- All stores that were included in the study said they use job rotation. But when I then looked at how work was organized, it became clear that the variations were large. While the job of one store meant that the particular employees cashiers, the majority women, were working on the floor at times, it meant at another store that employees rotated between working at checkout and on the floor, says Kristina Johansson, PhD at Luleå Technical University and continues.
- I could also see that the rotation was seen as a way to improve job rotation or increase efficiency but never as a way to counter the gender division of labor. The consequence was that only the gender patterns could be related to such limits affected by job rotation, while a gender division of labor could continue or even to come in other parts of the organization.
Existing gender patterns are seen as natural
In the thesis "Gendered boundaries of trade workplaces" Kristina Johansson investigated the organization of work and gender-based distinctions in a number of stores in northern Sweden. In the shops that were included in the study both managers and employees underlined how gender did not play the role of the organization. However, it is an image that Kristina Johansson does not share.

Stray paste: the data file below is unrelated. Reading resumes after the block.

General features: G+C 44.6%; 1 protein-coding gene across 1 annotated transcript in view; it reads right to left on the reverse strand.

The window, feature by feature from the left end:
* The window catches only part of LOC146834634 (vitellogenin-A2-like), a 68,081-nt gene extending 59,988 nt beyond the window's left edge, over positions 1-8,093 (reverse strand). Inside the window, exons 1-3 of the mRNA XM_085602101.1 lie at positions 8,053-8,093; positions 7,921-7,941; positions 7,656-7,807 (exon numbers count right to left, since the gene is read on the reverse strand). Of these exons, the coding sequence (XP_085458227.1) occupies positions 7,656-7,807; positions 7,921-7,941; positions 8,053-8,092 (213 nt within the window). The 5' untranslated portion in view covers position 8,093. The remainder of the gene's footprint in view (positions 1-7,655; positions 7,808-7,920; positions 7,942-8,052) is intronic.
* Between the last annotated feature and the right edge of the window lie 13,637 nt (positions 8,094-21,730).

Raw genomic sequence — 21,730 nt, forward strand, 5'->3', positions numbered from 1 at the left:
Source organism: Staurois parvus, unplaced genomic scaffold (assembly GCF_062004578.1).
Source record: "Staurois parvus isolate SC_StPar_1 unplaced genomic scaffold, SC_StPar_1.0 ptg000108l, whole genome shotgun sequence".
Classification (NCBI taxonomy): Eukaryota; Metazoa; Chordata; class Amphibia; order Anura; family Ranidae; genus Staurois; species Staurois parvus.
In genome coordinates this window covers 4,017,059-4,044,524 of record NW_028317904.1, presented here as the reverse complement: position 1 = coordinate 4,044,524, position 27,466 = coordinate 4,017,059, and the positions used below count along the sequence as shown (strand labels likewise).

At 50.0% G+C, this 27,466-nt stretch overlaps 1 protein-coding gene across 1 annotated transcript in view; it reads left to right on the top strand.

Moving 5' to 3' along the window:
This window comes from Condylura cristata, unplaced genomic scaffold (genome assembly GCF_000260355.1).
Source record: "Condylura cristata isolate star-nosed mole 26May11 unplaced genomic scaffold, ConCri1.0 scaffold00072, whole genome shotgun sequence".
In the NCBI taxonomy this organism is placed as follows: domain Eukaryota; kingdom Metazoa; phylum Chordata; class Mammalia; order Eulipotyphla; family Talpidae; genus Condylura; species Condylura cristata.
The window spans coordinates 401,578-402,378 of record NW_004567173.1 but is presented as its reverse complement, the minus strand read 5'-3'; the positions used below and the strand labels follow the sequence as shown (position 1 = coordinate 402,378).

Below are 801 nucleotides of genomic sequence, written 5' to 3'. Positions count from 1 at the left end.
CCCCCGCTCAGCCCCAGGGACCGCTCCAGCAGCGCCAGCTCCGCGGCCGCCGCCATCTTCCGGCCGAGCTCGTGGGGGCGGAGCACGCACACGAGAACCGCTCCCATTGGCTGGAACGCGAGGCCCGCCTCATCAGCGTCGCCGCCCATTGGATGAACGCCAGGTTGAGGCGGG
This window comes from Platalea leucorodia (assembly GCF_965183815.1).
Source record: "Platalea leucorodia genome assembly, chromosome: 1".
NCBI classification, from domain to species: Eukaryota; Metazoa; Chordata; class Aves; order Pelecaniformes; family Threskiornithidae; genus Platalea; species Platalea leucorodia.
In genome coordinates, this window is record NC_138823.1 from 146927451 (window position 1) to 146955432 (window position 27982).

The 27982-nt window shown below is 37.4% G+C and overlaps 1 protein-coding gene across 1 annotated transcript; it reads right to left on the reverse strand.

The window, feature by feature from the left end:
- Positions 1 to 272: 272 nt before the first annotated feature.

- Despite this, tasks that were more associated with men and women was instead explained by that men and women are different and we have different characteristics and preferences. I mean it makes the existing gender patterns distanced from the organization and is seen as natural, says Kristina Johansson.
Led to some improvements
The study also shows that job rotation, after all, led to some improvements in the stores where employees received more varied tasks and gender patterns become more diverse. The basic problem remains though and Kristina Johansson believes that collective action is required.
- To reach the job rotations theoretical potential existing gender patterns must be discussed in relation to workplace activities rather than individual employees.